You will see a lot of posts on the Drupal site about creating and using a Taxonomy (or "vocabulary" and "terms").
While it is true that the more content you have the more obvious the need for a taxonomy becomes, there is certainly no reason why a smaller website that has things to classify can't use it.
But to try to help you get a slightly better idea of how to use them, we'll use a case study here.
The Recipe module is probably a good example. On one site, in order to foster a bit more "community" feel and encourage visits, the administrator decided to add a group cookbook (a real one, not like this book). The recipe module does that.
It didn't take very long to realize that entering a bunch of recipes without any organization would get messy pretty quick. Well, recipes fall into several categories: Appetizers, Entrées, Desserts, etc. So let's set up those things as a "vocabulary" with which we can organize the recipes.
For Drupal 7 go to Admin / Structure / Taxonomy and create a vocabulary following the prompts. You must then go to each content type and add a taxonomy field for the vocabulary.
For some other version of Drupal, you can:
- Go to
Administer>>Content management>>Categoriesand click on the "Add vocabulary" tab. [In Drupal 6, the menu path is
- Enter the name, for example "Recipes." Then a "Description" like "Our community cookbook."
- Select the type of content this applies to. The Recipe module introduces a "recipe" type.
- Select a "single" hierarchy. Later on, if the number of contributions gets large, you can always add sub-categories (like "Beef," "Poultry," and "Pork") and change to a multiple level hierarchy.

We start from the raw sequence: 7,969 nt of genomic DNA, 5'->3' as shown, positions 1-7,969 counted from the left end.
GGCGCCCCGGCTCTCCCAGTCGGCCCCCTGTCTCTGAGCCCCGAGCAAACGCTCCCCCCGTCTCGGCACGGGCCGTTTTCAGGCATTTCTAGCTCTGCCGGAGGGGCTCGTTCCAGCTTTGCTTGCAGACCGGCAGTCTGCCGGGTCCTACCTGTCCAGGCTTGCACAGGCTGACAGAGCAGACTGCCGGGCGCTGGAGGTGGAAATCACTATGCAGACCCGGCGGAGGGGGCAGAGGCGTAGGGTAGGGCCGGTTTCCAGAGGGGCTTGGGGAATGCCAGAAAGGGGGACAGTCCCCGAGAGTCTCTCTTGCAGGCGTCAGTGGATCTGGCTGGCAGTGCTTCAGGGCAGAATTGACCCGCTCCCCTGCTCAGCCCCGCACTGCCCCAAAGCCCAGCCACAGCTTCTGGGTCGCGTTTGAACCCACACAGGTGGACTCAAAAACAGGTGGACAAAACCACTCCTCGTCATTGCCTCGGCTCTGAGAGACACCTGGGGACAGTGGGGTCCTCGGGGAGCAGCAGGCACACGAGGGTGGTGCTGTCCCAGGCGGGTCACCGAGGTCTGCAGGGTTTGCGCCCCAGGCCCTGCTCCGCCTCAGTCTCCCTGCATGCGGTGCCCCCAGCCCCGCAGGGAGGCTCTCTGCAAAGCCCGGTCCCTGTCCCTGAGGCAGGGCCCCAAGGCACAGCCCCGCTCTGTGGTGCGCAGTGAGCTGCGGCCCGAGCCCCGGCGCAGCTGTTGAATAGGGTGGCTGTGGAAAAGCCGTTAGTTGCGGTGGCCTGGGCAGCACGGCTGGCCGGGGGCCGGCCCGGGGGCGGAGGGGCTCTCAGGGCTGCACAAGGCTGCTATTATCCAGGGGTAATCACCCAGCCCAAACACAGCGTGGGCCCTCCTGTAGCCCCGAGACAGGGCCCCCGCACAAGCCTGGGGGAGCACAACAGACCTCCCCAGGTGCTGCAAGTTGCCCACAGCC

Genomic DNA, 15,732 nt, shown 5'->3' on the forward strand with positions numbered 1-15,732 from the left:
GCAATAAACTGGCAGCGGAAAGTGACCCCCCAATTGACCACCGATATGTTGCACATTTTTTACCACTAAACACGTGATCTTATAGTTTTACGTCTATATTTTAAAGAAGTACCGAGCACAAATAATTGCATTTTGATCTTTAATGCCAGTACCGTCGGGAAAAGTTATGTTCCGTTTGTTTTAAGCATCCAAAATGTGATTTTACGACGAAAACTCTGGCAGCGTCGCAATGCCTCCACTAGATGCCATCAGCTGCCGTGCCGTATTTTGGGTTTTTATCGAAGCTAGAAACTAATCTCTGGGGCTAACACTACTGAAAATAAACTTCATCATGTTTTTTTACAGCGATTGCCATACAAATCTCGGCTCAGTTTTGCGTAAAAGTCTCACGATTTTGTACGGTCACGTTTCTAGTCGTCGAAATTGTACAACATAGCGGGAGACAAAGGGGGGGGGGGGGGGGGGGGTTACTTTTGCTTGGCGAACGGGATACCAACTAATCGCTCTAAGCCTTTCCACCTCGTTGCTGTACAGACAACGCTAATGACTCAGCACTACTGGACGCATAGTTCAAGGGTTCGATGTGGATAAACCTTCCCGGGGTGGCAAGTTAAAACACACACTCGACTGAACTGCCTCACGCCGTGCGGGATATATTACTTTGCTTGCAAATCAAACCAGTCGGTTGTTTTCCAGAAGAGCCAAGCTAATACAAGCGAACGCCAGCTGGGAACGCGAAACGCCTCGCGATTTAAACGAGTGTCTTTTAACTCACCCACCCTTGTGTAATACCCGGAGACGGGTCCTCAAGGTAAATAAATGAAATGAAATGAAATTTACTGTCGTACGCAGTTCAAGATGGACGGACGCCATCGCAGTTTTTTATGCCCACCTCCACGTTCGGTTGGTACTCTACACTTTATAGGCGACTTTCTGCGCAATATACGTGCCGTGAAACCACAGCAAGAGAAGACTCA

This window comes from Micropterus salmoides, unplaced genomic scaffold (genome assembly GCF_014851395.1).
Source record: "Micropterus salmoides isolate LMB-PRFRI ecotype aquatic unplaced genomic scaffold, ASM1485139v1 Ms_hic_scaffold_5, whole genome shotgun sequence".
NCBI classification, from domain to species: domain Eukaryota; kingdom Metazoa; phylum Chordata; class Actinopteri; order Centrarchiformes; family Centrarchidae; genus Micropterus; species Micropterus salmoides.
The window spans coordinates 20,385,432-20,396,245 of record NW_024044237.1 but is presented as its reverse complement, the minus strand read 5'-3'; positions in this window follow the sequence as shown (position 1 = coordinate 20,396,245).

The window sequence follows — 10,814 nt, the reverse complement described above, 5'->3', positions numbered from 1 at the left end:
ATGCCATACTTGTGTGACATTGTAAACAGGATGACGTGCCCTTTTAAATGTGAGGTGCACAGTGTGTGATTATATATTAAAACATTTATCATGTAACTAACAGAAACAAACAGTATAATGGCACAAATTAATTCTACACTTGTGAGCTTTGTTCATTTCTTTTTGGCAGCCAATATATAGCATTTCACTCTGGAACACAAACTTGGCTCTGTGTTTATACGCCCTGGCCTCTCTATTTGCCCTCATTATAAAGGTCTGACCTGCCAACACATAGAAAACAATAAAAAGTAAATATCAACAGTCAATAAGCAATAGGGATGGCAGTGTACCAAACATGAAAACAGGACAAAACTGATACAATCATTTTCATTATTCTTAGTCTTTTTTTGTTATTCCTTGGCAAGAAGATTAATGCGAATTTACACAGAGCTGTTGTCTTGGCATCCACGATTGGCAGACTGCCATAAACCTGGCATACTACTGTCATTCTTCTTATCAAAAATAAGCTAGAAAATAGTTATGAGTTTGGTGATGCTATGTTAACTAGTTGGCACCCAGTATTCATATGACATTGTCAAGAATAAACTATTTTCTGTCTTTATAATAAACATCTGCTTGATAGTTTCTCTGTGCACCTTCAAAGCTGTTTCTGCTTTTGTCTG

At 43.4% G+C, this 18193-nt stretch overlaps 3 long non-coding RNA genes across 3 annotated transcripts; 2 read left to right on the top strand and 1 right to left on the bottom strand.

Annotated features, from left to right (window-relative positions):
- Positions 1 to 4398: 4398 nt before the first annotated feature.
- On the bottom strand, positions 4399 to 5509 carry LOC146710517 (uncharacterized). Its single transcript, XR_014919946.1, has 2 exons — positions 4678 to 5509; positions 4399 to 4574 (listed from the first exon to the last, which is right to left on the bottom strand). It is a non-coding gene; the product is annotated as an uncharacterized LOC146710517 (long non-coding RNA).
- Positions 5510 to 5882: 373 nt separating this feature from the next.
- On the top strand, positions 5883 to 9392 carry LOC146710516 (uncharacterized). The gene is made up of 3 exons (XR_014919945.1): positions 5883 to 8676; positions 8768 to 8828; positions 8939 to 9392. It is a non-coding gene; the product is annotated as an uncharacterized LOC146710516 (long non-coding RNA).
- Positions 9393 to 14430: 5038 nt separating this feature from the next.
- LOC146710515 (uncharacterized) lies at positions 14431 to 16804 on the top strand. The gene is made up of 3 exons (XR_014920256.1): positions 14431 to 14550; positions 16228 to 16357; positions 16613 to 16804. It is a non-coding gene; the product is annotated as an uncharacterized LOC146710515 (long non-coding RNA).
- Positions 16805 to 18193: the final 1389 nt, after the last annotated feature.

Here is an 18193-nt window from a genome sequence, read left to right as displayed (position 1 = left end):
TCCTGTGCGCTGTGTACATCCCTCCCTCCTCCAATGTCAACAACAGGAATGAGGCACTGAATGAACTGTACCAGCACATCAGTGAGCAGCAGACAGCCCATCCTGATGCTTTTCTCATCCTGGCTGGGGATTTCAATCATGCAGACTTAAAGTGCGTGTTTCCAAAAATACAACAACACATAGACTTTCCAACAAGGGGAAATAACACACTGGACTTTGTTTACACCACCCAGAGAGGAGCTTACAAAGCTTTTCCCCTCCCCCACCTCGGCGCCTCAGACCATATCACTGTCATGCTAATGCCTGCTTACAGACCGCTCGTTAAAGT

- Select "Required" to force the users to choose a category for any recipe they enter.
That's it for the "vocabulary," so click on the "Submit" button. You'll go back to the Categories list. You should see your new vocabulary listed.
Towards the right, you'll see a link to "add terms." Click on it.
- Since this is a single level hierarchy, the "Parent" should say "<root>."
- In "Term name" enter your first term, such as "Appetizers."
- Enter a "Description" such as "Things for before the meal."
- Don't worry about the rest yet, just click the "Submit" button.
- Keep adding the rest of your terms ("Salads," "Soups," "Side dishes," etc.
Now when a user goes to
Create content and selects "Recipe," they will be required to choose one of these categories for it. And if they go to the "Cookbook" menu item (which was created by the Recipes module) they'll see a list of categories that they can browse.
For another example, there is a web site for a group that has members submit articles for a monthly newsletter. They wanted a way to organize it so that they could go back and review it by date or topic. So the admin created two vocabularies, one for the issue date and one for the topic. Now they can, with one click, read all the book reports, movie reviews, or humorous articles. And, every month when they submit new articles, they automatically show up in those lists.
Another site has categorized collections of FAQs. The original site had three hard-coded HTML pages with different types of FAQs; no one wanted to touch them. The admin installed the FAQ module and set up the three terms in a single vocabulary. That allowed them to actually grow their FAQ library to now contain six categories, and it is trivial for them to maintain it.